DAVID ROSS ALEXANDER
Abstract: The memorial plaques dedicated to the First and Second World War dead of many of Canada’s secondary schools including the Owen Sound Collegiate and Vocational Institute may have borne close resemblance but the experience of those whose names appeared on the walls was very different. The adolescent experience of students who attended these schools during the interwar years contrasted with that of their mothers and fathers. They enlisted, fought and died in a much more technologically advanced and globalised war than the previous generation. They were shaping their own distinct identity in youth and war and how would the collective memory of them reflect these realities? Although many of the same ceremonial rituals and ways were adopted once again, there were new emerging forms to commemorate Canada’s Second World War dead.
CANADIAN WAR MUSEUM – MUSÉE CANADIEN DE LA GUERRE
LAURA BROWN & TIM COOK
Abstract: This article presents a selection of First World War artifacts that have been acquired by the Canadian War Museum since its opening in 2005. Each object is infused with multiple stories. Some were treasured mementos handed down through families, while others were nearly forgotten over time. Once at the museum, they acquired new narratives as these objects, artifacts and material culture are integrated into exhibitions, educational and digital products or accessed by researchers. The artifacts tell stories, contribute to our understanding of the diversity of Canadian experiences during the war and demonstrate the central role of the artifact in the museum.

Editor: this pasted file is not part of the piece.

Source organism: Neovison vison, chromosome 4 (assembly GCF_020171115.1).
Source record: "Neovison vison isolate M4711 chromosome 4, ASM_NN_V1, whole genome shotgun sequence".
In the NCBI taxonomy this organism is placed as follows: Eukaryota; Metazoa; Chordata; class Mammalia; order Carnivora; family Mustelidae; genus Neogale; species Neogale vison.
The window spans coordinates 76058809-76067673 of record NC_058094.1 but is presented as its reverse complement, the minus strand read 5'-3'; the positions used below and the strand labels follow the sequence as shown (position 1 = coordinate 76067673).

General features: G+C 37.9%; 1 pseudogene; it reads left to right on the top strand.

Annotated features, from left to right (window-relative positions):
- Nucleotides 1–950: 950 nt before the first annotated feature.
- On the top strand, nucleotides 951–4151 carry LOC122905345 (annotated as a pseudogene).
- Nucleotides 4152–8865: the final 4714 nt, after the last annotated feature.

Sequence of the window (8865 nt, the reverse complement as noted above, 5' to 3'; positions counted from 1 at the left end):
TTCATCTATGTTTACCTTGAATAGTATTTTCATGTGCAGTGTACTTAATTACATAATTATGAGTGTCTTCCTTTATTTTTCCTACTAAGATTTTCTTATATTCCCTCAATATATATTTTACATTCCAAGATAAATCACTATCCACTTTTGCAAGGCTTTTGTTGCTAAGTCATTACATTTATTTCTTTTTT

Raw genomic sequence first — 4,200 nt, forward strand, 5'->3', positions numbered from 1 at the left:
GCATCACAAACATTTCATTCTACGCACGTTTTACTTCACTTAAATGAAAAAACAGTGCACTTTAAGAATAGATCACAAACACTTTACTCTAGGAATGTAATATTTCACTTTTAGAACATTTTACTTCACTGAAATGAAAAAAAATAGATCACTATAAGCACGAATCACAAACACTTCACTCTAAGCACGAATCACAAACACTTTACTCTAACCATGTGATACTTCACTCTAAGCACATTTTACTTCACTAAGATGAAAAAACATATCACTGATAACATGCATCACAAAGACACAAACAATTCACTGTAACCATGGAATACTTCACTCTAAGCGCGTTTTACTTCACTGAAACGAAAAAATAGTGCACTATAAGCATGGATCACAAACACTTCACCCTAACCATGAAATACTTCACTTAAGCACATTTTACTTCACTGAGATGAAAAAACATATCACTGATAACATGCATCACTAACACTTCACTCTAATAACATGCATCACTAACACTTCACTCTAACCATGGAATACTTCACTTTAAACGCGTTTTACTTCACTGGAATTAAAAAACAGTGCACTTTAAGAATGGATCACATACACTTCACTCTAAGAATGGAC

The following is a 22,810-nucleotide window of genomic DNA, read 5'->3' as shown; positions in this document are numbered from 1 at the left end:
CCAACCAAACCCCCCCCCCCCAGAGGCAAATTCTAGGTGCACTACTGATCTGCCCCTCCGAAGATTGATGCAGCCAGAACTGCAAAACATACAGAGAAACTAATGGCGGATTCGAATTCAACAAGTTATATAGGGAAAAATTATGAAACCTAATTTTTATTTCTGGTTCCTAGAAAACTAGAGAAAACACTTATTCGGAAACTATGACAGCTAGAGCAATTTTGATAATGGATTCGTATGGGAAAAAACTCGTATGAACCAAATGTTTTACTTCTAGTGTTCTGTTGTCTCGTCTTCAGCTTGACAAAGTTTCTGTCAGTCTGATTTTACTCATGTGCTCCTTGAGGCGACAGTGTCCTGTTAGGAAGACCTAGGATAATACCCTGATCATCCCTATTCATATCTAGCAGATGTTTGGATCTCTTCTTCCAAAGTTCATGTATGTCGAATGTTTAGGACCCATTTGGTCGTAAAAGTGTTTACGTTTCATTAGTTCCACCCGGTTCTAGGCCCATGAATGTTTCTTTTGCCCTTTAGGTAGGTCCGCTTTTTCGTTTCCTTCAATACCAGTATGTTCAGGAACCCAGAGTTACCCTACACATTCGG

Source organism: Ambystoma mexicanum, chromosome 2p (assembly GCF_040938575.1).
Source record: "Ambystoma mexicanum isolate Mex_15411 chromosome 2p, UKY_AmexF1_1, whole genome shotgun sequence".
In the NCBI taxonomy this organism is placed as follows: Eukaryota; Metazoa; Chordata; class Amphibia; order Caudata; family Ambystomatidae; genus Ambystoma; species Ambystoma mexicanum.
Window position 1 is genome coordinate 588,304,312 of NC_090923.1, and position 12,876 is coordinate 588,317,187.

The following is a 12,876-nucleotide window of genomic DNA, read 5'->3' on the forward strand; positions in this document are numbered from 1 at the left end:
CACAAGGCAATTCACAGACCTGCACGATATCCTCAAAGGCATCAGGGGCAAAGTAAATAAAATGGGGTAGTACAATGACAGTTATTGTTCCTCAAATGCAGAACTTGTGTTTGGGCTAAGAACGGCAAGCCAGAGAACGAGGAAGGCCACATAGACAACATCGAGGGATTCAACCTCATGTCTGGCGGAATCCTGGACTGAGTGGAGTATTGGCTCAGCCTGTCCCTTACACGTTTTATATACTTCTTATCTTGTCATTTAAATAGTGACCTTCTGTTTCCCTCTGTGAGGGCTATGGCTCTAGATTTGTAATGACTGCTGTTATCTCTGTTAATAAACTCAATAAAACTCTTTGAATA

Cet article présente une sélection d’artefacts de la Première Guerre mondiale qui ont été acquis par le Musée canadien de la guerre depuis son ouverture en 2005. Ces objets évoquent des histoires diverses, les uns, souvenirs précieux transmis par les familles, les autres, presque oubliés au fil du temps. Une fois acquis par le musée, les objets, les artefacts et la culture matérielle entament une nouvelle vie en s’insérant dans les expositions, en servant de matériel éducatif et numérique ou en étant mis à la disposition des chercheurs. Les artefacts racontent des histoires, contribuent à notre compréhension de la diversité des expériences canadiennes pendant la guerre et démontrent le rôle central de l’artefact dans le musée.
PAUL MARSDEN & GLENN WRIGHT
Abstract: In the late 1940s, the Department of National Defence enthusiastically embraced microfilming technology, undertaking a massive project to microfilm several million files covering the period 1885 to 1948. This article describes the authors’ research to trace one particular microfilm job covering Military Personnel Files managed by the Department of Militia and Defence. The authors have unearthed a large cache of unexplored records, comprising tens of thousands of military personnel files, the majority of which deal with military service during the Great War.
Since its launch in 1992, Canadian Military History has become one of the premier journals in its field. CMH is a peer-reviewed academic journal published bi-annually by the Laurier Centre for the Study of Canada with editorial and financial support from theCanadian War Museum. Its purpose is to foster research, teaching and public discussion of historical and contemporary military and strategic issues.